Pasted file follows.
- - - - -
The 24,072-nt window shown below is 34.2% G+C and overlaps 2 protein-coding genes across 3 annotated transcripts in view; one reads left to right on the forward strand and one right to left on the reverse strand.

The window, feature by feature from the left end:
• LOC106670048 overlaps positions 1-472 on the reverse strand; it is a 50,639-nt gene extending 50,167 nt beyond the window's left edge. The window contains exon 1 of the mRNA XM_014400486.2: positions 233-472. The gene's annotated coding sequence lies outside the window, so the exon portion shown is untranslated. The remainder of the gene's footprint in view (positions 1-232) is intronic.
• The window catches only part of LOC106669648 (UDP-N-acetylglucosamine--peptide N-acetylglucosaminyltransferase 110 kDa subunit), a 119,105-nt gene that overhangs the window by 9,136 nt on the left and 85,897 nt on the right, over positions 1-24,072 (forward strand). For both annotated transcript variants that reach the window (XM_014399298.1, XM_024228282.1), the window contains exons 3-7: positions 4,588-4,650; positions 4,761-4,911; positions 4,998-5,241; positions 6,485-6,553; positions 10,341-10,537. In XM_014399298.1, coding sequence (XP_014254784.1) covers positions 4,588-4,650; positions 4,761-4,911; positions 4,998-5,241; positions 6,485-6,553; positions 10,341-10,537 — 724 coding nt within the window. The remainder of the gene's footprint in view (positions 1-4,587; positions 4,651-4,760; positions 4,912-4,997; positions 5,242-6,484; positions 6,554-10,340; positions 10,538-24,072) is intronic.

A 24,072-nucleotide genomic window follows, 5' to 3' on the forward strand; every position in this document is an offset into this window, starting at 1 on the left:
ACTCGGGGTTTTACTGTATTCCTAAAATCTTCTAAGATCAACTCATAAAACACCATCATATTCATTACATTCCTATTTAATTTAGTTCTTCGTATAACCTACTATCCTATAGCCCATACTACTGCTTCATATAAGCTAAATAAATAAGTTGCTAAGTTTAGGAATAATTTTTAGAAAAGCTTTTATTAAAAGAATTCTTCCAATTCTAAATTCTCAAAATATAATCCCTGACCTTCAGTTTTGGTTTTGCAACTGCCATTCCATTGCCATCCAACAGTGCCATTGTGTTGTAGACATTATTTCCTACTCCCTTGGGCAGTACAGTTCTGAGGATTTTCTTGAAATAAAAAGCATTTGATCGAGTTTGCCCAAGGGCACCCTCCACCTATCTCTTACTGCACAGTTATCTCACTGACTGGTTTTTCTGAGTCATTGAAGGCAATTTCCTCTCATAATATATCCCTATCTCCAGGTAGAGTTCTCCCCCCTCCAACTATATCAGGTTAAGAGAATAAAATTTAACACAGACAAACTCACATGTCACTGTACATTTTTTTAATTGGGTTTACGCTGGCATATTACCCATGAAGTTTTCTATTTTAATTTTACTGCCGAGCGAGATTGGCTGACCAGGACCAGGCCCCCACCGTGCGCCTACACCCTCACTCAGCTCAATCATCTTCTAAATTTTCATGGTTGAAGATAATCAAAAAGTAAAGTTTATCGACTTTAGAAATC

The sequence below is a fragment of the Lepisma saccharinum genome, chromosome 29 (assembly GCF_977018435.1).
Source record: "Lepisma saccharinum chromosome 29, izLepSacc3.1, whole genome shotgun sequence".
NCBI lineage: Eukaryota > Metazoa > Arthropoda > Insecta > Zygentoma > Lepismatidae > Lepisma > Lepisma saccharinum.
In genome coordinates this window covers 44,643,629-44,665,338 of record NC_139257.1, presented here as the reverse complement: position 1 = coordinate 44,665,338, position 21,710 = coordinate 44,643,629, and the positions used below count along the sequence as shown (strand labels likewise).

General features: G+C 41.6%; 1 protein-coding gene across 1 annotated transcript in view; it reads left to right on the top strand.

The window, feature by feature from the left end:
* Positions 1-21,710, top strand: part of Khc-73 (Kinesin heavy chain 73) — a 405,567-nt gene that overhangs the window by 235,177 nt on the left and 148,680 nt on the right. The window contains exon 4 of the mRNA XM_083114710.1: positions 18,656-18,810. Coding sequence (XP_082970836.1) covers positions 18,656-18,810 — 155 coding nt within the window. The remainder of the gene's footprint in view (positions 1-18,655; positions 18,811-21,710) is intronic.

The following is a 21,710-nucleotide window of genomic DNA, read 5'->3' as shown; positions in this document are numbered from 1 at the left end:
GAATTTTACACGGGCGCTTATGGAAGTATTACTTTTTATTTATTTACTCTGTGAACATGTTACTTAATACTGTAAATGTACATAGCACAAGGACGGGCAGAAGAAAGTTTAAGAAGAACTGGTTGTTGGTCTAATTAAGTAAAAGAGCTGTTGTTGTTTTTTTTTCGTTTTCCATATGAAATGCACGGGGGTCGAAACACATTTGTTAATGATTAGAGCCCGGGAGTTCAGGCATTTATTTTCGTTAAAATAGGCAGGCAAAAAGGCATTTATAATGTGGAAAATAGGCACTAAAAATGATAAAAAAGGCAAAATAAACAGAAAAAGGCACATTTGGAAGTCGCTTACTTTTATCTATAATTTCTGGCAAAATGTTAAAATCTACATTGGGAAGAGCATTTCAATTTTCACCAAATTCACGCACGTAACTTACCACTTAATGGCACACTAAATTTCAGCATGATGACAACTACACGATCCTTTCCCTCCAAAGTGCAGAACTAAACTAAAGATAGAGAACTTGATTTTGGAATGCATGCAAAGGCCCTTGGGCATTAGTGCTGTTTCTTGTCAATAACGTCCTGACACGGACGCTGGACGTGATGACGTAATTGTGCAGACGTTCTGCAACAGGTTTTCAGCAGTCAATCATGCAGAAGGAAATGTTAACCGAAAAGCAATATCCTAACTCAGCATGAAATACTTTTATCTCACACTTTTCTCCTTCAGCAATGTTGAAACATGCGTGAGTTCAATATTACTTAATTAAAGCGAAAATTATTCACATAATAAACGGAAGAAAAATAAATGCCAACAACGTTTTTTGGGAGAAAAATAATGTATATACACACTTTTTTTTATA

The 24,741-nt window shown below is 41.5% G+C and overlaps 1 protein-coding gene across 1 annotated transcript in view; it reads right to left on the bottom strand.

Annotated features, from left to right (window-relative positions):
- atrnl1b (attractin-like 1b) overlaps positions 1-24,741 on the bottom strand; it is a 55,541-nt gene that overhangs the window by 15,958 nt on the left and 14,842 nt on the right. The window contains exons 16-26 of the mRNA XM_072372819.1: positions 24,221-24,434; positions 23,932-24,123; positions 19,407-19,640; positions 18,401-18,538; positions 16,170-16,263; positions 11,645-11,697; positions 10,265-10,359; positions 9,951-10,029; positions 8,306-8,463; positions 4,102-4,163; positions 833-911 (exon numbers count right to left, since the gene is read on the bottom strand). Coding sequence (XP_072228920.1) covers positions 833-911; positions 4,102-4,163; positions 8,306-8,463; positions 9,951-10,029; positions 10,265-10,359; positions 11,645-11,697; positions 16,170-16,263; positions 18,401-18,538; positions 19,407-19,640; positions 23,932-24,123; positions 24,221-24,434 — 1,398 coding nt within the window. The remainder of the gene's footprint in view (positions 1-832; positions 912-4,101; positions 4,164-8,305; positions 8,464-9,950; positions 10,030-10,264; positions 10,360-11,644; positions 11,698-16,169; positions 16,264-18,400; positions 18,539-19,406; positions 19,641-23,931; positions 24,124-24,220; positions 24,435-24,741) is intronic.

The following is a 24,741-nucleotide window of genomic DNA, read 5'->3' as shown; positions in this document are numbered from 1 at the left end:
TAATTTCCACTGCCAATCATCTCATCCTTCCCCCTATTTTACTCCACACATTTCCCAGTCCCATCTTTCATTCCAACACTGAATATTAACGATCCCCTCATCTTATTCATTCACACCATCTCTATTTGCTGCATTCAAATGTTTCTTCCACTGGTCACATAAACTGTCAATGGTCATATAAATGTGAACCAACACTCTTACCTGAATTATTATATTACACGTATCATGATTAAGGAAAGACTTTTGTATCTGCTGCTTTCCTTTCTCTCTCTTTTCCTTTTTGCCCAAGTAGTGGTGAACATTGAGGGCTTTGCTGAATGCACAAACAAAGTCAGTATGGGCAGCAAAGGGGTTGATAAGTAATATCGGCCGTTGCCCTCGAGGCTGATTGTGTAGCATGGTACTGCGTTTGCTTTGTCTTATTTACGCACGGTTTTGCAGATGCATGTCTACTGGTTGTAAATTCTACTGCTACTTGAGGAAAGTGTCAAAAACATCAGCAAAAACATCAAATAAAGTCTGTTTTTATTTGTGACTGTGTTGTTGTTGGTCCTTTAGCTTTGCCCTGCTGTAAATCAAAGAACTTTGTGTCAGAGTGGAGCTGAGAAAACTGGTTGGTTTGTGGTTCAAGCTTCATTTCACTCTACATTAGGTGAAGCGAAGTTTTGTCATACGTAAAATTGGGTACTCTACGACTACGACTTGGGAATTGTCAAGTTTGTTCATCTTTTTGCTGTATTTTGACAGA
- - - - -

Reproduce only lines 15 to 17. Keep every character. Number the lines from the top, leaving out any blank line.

GAATTTTACACGGGCGCTTATGGAAGTATTACTTTTTATTTATTTACTCTGTGAACATGTTACTTAATACTGTAAATGTACATAGCACAAGGACGGGCAGAAGAAAGTTTAAGAAGAACTGGTTGTTGGTCTAATTAAGTAAAAGAGCTGTTGTTGTTTTTTTTTCGTTTTCCATATGAAATGCACGGGGGTCGAAACACATTTGTTAATGATTAGAGCCCGGGAGTTCAGGCATTTATTTTCGTTAAAATAGGCAGGCAAAAAGGCATTTATAATGTGGAAAATAGGCACTAAAAATGATAAAAAAGGCAAAATAAACAGAAAAAGGCACATTTGGAAGTCGCTTACTTTTATCTATAATTTCTGGCAAAATGTTAAAATCTACATTGGGAAGAGCATTTCAATTTTCACCAAATTCACGCACGTAACTTACCACTTAATGGCACACTAAATTTCAGCATGATGACAACTACACGATCCTTTCCCTCCAAAGTGCAGAACTAAACTAAAGATAGAGAACTTGATTTTGGAATGCATGCAAAGGCCCTTGGGCATTAGTGCTGTTTCTTGTCAATAACGTCCTGACACGGACGCTGGACGTGATGACGTAATTGTGCAGACGTTCTGCAACAGGTTTTCAGCAGTCAATCATGCAGAAGGAAATGTTAACCGAAAAGCAATATCCTAACTCAGCATGAAATACTTTTATCTCACACTTTTCTCCTTCAGCAATGTTGAAACATGCGTGAGTTCAATATTACTTAATTAAAGCGAAAATTATTCACATAATAAACGGAAGAAAAATAAATGCCAACAACGTTTTTTGGGAGAAAAATAATGTATATACACACTTTTTTTTATA

The 24,741-nt window shown below is 41.5% G+C and overlaps 1 protein-coding gene across 1 annotated transcript in view; it reads right to left on the bottom strand.

Annotated features, from left to right (window-relative positions):